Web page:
Nick Hornby: Juliet, Naked

Nick Hornby: Juliet, Naked

The three protagonists of Nick Hornby’s sixth novel look up to find maturity bearing down upon them with the force of a semi. Hornby has been taking the pulse of modern manhood since the 1992 football memoir Fever Pitch (without once quickening it, his detractors would say), but Juliet, Naked raises the stakes on the discussion in his most introspective, hopeful fiction since About A Boy.

The untrumpeted arrival of a CD in the mail shatters the domestic peace between Duncan and Annie, a no-longer-young couple who, in their passions for music and art, resemble Rob and Laura from High Fidelity, plus 10 years and a move to the English countryside. Duncan’s particular obsession is with reclusive ’80s musician Tucker Crowe (described, in the joyful hyperbole of his first record label, as a Dylan-Cohen-Springsteen hybrid) but Annie gets the first listen of his latest release, the stripped-down version of his famous breakup album, Juliet. And when she ventures to write a review of it for the fan site Duncan runs, she receives an e-mail purporting to be from Crowe himself, now a stay-at-home dad with his own tally of failures, among them the fact that he composed his best record for a girl not worth the trouble.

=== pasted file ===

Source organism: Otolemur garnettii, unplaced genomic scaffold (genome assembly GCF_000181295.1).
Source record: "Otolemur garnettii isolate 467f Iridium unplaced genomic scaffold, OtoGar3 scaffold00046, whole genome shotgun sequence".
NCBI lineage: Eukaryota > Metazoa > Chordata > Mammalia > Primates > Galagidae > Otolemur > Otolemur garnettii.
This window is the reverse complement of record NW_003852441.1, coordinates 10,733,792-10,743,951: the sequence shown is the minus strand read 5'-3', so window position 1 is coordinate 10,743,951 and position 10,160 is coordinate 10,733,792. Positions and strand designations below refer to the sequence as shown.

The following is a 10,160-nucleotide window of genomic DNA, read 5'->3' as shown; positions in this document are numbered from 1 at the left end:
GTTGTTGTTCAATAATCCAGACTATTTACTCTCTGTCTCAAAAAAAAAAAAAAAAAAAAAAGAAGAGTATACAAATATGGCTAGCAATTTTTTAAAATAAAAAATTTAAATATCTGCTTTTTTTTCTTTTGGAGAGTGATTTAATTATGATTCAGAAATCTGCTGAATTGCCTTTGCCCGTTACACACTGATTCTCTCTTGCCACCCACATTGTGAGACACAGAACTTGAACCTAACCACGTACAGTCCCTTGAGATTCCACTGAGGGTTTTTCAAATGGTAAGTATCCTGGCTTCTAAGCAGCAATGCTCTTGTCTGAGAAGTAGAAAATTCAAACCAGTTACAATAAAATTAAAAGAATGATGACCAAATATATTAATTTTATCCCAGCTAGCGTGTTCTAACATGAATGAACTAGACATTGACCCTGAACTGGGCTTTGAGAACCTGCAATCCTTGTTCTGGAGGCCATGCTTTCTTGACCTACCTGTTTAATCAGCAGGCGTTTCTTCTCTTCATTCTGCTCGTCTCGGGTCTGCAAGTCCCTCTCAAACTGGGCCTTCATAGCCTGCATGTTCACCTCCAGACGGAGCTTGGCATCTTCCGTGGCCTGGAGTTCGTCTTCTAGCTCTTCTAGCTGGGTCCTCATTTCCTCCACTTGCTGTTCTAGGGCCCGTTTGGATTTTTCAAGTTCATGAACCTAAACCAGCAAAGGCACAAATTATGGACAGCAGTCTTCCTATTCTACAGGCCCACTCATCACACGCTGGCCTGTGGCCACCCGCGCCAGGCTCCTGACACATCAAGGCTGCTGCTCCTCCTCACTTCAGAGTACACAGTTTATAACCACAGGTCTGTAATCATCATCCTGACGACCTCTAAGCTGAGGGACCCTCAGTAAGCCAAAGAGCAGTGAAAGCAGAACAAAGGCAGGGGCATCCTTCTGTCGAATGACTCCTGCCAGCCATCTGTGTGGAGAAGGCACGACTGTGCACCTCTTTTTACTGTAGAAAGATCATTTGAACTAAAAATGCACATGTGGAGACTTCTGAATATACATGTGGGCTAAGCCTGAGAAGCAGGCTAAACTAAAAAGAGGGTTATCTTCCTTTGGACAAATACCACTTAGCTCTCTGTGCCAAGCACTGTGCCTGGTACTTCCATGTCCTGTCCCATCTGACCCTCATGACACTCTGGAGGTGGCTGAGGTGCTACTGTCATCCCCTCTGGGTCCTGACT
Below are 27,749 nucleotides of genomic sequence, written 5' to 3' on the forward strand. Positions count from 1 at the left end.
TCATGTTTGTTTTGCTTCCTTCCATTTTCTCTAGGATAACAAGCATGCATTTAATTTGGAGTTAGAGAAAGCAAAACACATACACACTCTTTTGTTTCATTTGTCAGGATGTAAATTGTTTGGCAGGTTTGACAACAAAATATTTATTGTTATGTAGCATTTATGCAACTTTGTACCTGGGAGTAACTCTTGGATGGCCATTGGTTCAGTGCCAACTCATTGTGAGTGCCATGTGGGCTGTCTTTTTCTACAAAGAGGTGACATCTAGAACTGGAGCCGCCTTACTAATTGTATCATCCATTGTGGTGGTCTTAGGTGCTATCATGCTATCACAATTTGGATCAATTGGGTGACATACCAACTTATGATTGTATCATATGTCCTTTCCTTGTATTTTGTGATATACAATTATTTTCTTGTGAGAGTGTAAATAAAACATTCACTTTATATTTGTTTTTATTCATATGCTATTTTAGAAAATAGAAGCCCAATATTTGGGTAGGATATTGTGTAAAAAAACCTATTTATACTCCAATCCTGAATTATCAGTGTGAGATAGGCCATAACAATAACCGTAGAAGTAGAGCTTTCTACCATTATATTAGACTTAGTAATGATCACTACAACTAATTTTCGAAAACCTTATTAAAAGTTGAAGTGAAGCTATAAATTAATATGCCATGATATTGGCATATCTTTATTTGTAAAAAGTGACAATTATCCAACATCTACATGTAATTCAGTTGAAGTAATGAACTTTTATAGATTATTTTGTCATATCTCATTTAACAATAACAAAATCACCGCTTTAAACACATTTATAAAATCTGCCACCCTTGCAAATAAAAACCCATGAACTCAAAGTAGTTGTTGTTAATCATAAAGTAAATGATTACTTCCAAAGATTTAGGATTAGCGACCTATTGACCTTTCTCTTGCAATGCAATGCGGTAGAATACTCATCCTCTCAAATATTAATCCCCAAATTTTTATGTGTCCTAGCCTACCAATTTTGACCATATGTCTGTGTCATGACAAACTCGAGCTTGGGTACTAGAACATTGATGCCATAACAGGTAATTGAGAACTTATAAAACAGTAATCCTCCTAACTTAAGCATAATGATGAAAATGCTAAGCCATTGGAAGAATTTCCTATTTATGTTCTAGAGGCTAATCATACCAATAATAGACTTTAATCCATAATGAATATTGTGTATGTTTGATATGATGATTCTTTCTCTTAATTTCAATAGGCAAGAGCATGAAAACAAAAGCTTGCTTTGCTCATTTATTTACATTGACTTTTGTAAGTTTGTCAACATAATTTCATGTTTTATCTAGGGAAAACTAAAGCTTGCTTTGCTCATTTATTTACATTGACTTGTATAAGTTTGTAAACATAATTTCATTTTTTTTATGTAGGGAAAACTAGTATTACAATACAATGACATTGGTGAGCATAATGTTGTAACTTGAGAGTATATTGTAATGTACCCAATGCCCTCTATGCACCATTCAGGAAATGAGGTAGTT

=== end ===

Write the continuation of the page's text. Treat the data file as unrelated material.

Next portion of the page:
Hornby’s dealt with relationships unraveling against a backdrop of cultural obsession before, but here he takes the long view on those preoccupations. The extent to which Duncan and Annie cling to their interests as self-definition extend to cringe-worthy lengths—as when Duncan struggles to make a good impression on his coworker by comparing her to The Wire—but an E. M. Forster-esque sadness creeps in as they separately arrive at a reckoning where cultural curiosity forms only a partial bulwark against death.

Yet while that world isn’t enough, they’d never choose to leave it. And the same is true for Tucker Crowe, who must face the ways his body of work changed lives—though the book’s sly, winking coda undermines this slightly. Juliet, Naked plays with the notion that the collector’s true terrain is the might-have-been, but for all its clever asides, it demonstrates Hornby’s assured steps toward confronting on the page what his audience cannot avoid: growing up at last.

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